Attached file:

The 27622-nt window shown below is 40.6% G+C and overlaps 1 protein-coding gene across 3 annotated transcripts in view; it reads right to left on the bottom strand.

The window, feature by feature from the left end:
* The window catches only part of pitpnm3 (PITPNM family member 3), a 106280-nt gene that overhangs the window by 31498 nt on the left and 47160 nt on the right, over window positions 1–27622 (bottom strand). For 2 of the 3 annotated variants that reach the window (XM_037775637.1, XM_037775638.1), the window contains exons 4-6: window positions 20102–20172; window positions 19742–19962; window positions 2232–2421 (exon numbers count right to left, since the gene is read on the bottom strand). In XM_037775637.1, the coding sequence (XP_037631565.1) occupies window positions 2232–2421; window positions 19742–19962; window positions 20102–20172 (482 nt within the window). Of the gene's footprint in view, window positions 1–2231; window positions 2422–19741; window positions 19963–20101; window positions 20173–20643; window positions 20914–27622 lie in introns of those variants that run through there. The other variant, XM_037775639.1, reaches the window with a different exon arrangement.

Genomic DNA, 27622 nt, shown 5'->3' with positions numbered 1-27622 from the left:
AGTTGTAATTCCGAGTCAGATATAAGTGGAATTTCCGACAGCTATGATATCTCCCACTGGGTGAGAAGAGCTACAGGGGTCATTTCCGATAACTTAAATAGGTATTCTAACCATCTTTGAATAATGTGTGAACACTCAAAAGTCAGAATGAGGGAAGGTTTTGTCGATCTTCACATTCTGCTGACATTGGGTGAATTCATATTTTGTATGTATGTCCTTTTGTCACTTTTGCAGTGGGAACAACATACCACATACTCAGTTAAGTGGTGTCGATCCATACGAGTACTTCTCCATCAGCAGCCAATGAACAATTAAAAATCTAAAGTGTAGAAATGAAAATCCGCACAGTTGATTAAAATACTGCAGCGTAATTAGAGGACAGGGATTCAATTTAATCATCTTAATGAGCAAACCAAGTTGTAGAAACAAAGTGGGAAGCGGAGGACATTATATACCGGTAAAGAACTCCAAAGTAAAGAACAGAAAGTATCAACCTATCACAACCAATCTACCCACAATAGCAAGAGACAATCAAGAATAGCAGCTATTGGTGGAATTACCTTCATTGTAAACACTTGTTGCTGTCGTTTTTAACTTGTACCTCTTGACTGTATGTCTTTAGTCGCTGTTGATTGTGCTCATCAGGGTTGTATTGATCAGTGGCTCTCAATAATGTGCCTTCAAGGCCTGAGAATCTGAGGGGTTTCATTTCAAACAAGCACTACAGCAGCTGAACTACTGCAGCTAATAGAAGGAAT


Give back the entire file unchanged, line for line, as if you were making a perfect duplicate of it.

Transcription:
The 27622-nt window shown below is 40.6% G+C and overlaps 1 protein-coding gene across 3 annotated transcripts in view; it reads right to left on the bottom strand.

The window, feature by feature from the left end:
* The window catches only part of pitpnm3 (PITPNM family member 3), a 106280-nt gene that overhangs the window by 31498 nt on the left and 47160 nt on the right, over window positions 1–27622 (bottom strand). For 2 of the 3 annotated variants that reach the window (XM_037775637.1, XM_037775638.1), the window contains exons 4-6: window positions 20102–20172; window positions 19742–19962; window positions 2232–2421 (exon numbers count right to left, since the gene is read on the bottom strand). In XM_037775637.1, the coding sequence (XP_037631565.1) occupies window positions 2232–2421; window positions 19742–19962; window positions 20102–20172 (482 nt within the window). Of the gene's footprint in view, window positions 1–2231; window positions 2422–19741; window positions 19963–20101; window positions 20173–20643; window positions 20914–27622 lie in introns of those variants that run through there. The other variant, XM_037775639.1, reaches the window with a different exon arrangement.

Genomic DNA, 27622 nt, shown 5'->3' with positions numbered 1-27622 from the left:
AGTTGTAATTCCGAGTCAGATATAAGTGGAATTTCCGACAGCTATGATATCTCCCACTGGGTGAGAAGAGCTACAGGGGTCATTTCCGATAACTTAAATAGGTATTCTAACCATCTTTGAATAATGTGTGAACACTCAAAAGTCAGAATGAGGGAAGGTTTTGTCGATCTTCACATTCTGCTGACATTGGGTGAATTCATATTTTGTATGTATGTCCTTTTGTCACTTTTGCAGTGGGAACAACATACCACATACTCAGTTAAGTGGTGTCGATCCATACGAGTACTTCTCCATCAGCAGCCAATGAACAATTAAAAATCTAAAGTGTAGAAATGAAAATCCGCACAGTTGATTAAAATACTGCAGCGTAATTAGAGGACAGGGATTCAATTTAATCATCTTAATGAGCAAACCAAGTTGTAGAAACAAAGTGGGAAGCGGAGGACATTATATACCGGTAAAGAACTCCAAAGTAAAGAACAGAAAGTATCAACCTATCACAACCAATCTACCCACAATAGCAAGAGACAATCAAGAATAGCAGCTATTGGTGGAATTACCTTCATTGTAAACACTTGTTGCTGTCGTTTTTAACTTGTACCTCTTGACTGTATGTCTTTAGTCGCTGTTGATTGTGCTCATCAGGGTTGTATTGATCAGTGGCTCTCAATAATGTGCCTTCAAGGCCTGAGAATCTGAGGGGTTTCATTTCAAACAAGCACTACAGCAGCTGAACTACTGCAGCTAATAGAAGGAAT